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Personalised physician learning intervention to improve hypertension and lipid control: randomised trial comparing two methods of physician profiling
  1. Patrick J O'Connor1,
  2. David J Magid2,
  3. JoAnn M Sperl-Hillen1,
  4. David W Price2,
  5. Stephen E Asche3,
  6. William A Rush3,
  7. Heidi L Ekstrom3,
  8. David W Brand2,
  9. Heather M Tavel2,
  10. Olga V Godlevsky3,
  11. Paul E Johnson4,
  12. Karen L Margolis1
  1. 1HealthPartners Institute for Education and Research and HealthPartners Centre for Chronic Care Innovation, Minneapolis, Minnesota, USA
  2. 2Institute for Health Research, Kaiser Permanente, Denver, Colorado, USA
  3. 3HealthPartners Institute for Education and Research, Minneapolis, Minnesota, USA
  4. 4Carlson School of Management, University of Minnesota, Minneapolis, Minnesota, USA
  1. Correspondence to Dr Patrick J O'Connor, HealthPartners Center for Chronic Care Innovation, 8170 33rd Ave. S., Mail Stop 21111R, Minneapolis, MN 55425, USA; patrick.j.oconnor{at}healthpartners.com

Abstract

Purpose To assess the impact of personalised physician learning (PPL) interventions using simulated learning cases on control of hypertension and dyslipidaemia in primary care settings.

Methods A total of 132 primary care physicians, 4568 eligible patients with uncontrolled hypertension, and 15 392 eligible patients with uncontrolled dyslipidaemia were cluster-randomised to one of three conditions: (a) no intervention, (b) PPL-electronic medical record (EMR) intervention in which 12 PPL cases were assigned to each physician based on observed patterns of care in the EMR in the previous year, or (c) PPL-ASSESS intervention in which 12 PPL cases were assigned to each physician based on their performance on four standardised assessment cases. General and generalised linear mixed models were used to account for clustering and to model differences in patient outcomes in the study arms.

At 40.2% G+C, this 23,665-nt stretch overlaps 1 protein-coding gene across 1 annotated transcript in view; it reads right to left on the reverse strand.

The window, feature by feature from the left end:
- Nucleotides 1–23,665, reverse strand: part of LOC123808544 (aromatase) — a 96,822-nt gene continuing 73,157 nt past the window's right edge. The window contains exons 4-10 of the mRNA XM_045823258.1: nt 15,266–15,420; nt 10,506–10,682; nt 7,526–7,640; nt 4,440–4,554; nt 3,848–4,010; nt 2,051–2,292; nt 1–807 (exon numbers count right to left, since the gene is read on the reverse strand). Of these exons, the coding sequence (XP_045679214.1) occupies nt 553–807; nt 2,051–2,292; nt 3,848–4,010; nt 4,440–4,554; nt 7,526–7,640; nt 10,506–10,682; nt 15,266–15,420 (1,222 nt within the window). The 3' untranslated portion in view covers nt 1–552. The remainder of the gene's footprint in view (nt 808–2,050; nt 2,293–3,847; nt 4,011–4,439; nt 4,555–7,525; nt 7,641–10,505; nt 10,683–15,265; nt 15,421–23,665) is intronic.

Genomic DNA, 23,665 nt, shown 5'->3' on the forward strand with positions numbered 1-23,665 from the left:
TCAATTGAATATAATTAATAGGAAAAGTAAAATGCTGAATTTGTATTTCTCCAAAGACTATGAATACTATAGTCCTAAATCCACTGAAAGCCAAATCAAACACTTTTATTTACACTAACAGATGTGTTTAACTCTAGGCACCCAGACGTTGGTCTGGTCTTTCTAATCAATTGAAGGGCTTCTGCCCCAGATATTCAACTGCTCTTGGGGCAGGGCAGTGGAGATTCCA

Results Among patients with uncontrolled hypertension at baseline, 49.1%, 46.6% and 47.3% (p=0.43) achieved blood pressure (BP) targets at follow-up. Among patients with uncontrolled dyslipidaemia at baseline, 37.5%, 37.3% and 38.1% (p=0.72) achieved low density lipoprotein cholesterol targets at follow-up in PPL-EMR, PPL-ASSESS and the control group, respectively. Although systolic (BP) (p<0.001) and lipid (p<0.001) values significantly improved during the study, the group-by-time interaction term showed no differential change in systolic BP values (p=0.51) or lipid values (p=0.61) among the three study arms. No difference in intervention effect was noted when comparing the PPL-EMR with the PPL-ASSESS intervention (p=0.47).

Conclusions The two PPL interventions tested in this study did not lead to improved control of hypertension or dyslipidaemia in primary care clinics during a mean 14-month follow-up period. This null result may have been due in part to substantial overall improvement in BP and lipid control at the study sites during the study.

Trial registration number NCT00903071.

  • Decision support, computerized
  • Healthcare quality improvement
  • Chronic disease management

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